Why is Trump fighting the trade war?
Critics of Trump's trade policies think everything is okay if we don't do anything. The chart at the right shows that everything is not okay if we don't do anything.
This is a chart of capital spending in the U.S. from 1968 through to the present. It is a straightforward presentation of monthly data from the Commerce Department. There is nothing clever, nothing tricky about this presentation or about the time frame chosen. The Commerce Department started this series in 1968. It superseded another series on capital spending.
It is a death sentence for America.
|... Economists think mercantilism can never work, thus Trump attacking it as practiced by China is a fool's errand or worse. This is based on the early 19th-century Theory of Comparative Advantage developed by David Ricardo. It states that among trading parties, even if one party's production costs are greater in all goods than the other party's, the first party should focus on those goods where it has a comparative advantage – i.e., where its own cost of production is lower. If the two countries then trade, both will improve their welfare. If, under these conditions, a country practices mercantilism, it impoverishes itself. This is a substantial insight.|
But it depends on a key assumption: that capital is fixed. Ricardo's example was that the British should raise sheep and the French should make wine, and they should trade these goods with each other. The example was based on climate, the ultimate in fixed capital.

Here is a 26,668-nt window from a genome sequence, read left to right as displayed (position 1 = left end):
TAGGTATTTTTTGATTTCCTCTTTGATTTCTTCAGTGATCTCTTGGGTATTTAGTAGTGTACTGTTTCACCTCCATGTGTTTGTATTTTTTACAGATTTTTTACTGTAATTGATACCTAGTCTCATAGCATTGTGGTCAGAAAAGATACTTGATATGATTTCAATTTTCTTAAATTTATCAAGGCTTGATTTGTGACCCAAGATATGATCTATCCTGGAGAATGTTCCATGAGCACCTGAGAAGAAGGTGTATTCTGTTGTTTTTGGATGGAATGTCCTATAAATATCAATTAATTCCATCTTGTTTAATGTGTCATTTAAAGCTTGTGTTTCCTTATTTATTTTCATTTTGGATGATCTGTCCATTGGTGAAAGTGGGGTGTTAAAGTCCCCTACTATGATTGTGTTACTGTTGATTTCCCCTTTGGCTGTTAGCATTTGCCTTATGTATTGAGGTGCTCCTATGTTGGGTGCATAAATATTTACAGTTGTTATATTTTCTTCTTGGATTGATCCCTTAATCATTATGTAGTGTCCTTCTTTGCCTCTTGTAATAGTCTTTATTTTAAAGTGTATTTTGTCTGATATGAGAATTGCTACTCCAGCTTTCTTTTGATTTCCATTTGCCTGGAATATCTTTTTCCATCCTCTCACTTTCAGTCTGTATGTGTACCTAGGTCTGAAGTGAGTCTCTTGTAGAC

With capital mobile, as it is now, mercantilism works. By forcing a trading partner to move its assets, technology, know-how, intellectual property, and R&D to the mercantilist country in order to participate in its market, a country can build itself up at the expense of its trading partner. Following its accession to the WTO, China has been strip-mining the U.S. economy of high value-added industries and high-wage jobs by doing this.
For the reason that the late, great Canadian economist, John Kenneth Galbraith explained: because all universities are controlled by very rich people or their puppets and very rich people are globalists, intent on moving their capital (including technology) from the rich countries, where wages are high, to poor countries, where wages are low, thereby increasing the return to capital. That means impoverishing the people of the rich countries who lose their source of wealth, namely, their jobs.
Do today's teachers of economics deliberately lie? Probably not. Today, no one seems to read original sources. The required qualification for a university teaching job is not knowledge, wisdom or the ability to think, but proof of having received a requisite number of hours of instruction in approved courses, all taught, not from original sources, but from textbooks created by publishing giants owned by globalist corporations with no interest in promoting understanding of the economic consequences of globalization among those who are its victims.
Read entire article at the American Thinker
Thanks to Vox Pop for the reference